On the other hand, MVPA is negatively influenced by sand (Figs. 3 and 4), most likely because it makes running difficult. Entire playgrounds are sometimes covered with sand to meet safety standards; however, sand may inhibit higher levels of MVPA. Knowledge about the impact of specific ground surfaces on MVPA may help designers and policy makers understand the need to carefully delineate the required safety zones around play equipment, thus allowing space for diversified ground surfaces to support higher MVPA, especially with wheeled toys, balls, and similar loose or moveable play objects and equipment (6).
BEHAVIOR MAPPING: POTENTIAL AND FUTURE DIRECTIONS
Longitudinal studies could use behavior mapping to assess the impact of seasonality and climate (e.g., sun orientation, precipitation, plant characteristics, climatic zones, etc.) on year-round physical activity or the influence of different types of outdoor programs on preschool activity, including gardening. Behavior mapping could also address the potential differences in the use of behavior settings by children from different ethnicity or racial backgrounds and the influence of teacher-child interaction, among other social factors. Behavior mapping may be a viable method for pre-post intervention studies that could yield valuable data showing the impact of environmental improvements on preschool physical activity. A useful affordance factor with design implications is layout. Currently, however, it is not possible to infer how the layout and mix of behavior settings might work synergistically to support children's MVPA. Studies conducted at sites designed with high variability of setting layout, pathway type, ground surfaces, and moveable play objects may help increase understanding of the behavioral influence of more diverse environments on MVPA. Additional design and policy-sensitive variables that could be studied in relation to active outdoor play include overall play area size and child-square foot ratio, setting size, and cost-effectiveness of various setting types and attributes.
Behavior mapping is not a tool but a method for collecting information and, as such, is sensitive to recording variations in activity intensity between different types of settings. As weather, programming, educational philosophy, and age may influence children's physical activity, it is advisable to control for these variables and test the methodology in a larger sample of play areas before generalizing the results. In addition, collection of demographic information, such as socioeconomic status and race/ethnicity, could help identify potential confounders. Because the method codes the setting rather than specific children, fast-moving children may be coded more than once or not coded if they vacated the setting before being targeted. Conversely, stationary children may be coded more than once if they do not move between rounds of observation. Coding for multiple days and under different conditions (free play, teacher-directed games, etc.) will bring to light the setting pattern of use more accurately.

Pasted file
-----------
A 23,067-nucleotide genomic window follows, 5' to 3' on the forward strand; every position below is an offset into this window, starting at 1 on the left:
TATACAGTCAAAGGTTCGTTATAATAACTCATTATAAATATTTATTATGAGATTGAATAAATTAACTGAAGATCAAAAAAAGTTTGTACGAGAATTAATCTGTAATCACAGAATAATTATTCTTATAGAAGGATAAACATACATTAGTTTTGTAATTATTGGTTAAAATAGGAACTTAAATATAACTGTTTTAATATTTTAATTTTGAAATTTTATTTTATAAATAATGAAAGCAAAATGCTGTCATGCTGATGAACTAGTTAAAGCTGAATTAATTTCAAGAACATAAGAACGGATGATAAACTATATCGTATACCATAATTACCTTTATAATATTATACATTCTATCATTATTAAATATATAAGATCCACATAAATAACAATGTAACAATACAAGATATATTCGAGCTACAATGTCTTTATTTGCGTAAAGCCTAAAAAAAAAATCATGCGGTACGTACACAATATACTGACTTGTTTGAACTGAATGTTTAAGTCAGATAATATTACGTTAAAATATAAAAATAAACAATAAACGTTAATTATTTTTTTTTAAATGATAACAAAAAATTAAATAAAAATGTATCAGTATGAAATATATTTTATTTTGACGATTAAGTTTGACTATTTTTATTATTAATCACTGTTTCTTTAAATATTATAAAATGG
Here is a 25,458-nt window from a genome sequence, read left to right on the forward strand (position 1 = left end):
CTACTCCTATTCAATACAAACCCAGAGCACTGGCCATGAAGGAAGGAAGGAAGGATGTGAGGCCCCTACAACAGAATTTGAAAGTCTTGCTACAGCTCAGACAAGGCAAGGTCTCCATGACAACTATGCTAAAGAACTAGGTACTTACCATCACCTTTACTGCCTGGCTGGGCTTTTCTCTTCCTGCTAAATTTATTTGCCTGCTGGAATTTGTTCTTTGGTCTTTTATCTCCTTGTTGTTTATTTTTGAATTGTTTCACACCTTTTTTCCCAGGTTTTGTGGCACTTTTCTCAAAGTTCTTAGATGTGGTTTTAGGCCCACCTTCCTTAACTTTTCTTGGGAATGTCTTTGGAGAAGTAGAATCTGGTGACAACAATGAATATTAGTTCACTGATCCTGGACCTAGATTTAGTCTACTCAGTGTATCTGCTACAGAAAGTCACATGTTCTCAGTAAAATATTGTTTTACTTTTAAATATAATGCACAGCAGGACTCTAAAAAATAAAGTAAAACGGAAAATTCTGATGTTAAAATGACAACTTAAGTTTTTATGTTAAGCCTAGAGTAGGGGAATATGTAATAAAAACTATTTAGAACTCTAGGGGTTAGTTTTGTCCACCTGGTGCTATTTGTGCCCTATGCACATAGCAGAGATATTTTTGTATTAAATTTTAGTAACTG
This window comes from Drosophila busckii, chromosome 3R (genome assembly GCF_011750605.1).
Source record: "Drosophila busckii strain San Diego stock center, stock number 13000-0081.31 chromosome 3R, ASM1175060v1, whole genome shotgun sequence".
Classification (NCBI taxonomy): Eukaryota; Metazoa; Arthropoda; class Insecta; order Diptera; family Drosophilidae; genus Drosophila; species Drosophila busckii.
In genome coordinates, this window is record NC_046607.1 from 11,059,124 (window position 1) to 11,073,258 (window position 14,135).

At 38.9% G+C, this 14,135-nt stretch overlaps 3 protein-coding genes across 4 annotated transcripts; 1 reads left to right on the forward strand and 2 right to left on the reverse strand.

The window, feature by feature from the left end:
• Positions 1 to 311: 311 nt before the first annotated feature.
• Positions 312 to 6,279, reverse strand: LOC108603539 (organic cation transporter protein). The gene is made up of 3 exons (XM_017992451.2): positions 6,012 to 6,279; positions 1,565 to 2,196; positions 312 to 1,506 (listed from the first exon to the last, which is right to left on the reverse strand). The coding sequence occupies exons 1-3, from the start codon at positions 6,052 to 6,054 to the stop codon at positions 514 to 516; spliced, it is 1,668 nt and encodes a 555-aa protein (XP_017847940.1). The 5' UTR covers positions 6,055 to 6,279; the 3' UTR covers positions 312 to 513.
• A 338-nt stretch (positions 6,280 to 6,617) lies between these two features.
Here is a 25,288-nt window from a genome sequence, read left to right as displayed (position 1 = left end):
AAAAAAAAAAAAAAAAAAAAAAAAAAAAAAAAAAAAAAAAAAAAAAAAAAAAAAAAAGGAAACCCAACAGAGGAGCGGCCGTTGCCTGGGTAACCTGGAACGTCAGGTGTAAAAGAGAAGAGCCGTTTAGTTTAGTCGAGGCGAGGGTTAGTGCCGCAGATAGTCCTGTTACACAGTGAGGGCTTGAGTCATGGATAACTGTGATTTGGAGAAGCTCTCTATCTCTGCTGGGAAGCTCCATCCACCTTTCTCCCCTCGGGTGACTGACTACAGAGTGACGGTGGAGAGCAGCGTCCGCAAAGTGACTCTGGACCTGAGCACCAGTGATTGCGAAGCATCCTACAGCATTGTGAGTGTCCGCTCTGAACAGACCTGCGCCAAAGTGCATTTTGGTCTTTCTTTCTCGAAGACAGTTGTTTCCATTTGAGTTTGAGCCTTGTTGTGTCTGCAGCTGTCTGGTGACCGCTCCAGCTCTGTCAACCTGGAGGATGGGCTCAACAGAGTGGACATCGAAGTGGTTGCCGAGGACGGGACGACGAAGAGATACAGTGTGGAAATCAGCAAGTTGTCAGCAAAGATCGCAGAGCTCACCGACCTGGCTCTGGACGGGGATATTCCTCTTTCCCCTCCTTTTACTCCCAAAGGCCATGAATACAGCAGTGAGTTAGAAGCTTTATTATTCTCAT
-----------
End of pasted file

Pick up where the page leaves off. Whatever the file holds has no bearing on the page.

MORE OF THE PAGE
Behavior mapping provides a promising method for objectively measuring relationships between children's outdoor physical settings and preschool physical activity. Used in conjunction with existing validated tools for measuring physical activity, the method can be used to accurately link environmental components and affordances of behavior settings to children's activity. Such evidence may be used to develop policies and standards for adoption by professional organizations to help guide design and investment in childcare outdoor areas as a cost-effective disease prevention strategy delivered through appropriate childcare licensing policies and accreditation regulations.
Of special interest to designers is the identification of specific environmental components associated with increased activity. Research results may provide guidance for environmental interventions that could help create healthy, active preschool outdoor areas. Dissemination may influence the training of designers and childcare providers by increasing awareness about how the physical environment and its components support or hinder children's physical activity.
This study was supported by the exploratory grant no. 1 R21 ESO 14178-01, National Institute of Environmental Health Sciences. The authors thank Tom Danninger, Earth Observation Center, NC State University, for the illustrative maps and Prof. Dianne Ward, Department of Nutrition, UNC, for reviewing and offering helpful suggestions. No financial disclosures are reported by the authors.
The results of the present study do not constitute endorsement by the American College of Sports Medicine. All study procedures were reviewed and approved by the NC State University institutional review board.
1. American Society of Landscape Architects Web Site [Internet]. Washington (DC): American Society of Landscape Architects; [cited 2008 Oct 25]. Available from: http://www.asla.org
2. Baranowski T, Thompson W, DuRant RH, Baranowski J, Puhl J. Observations on physical activity in physical locations: age, gender, ethnicity, and month effects. Res Q Exerc Sport
3. Barker R. On the nature of the environment. In: Proshansky H, Ittelson W, Rivlin L, editors. Environmental Psychology: People and Their Physical Settings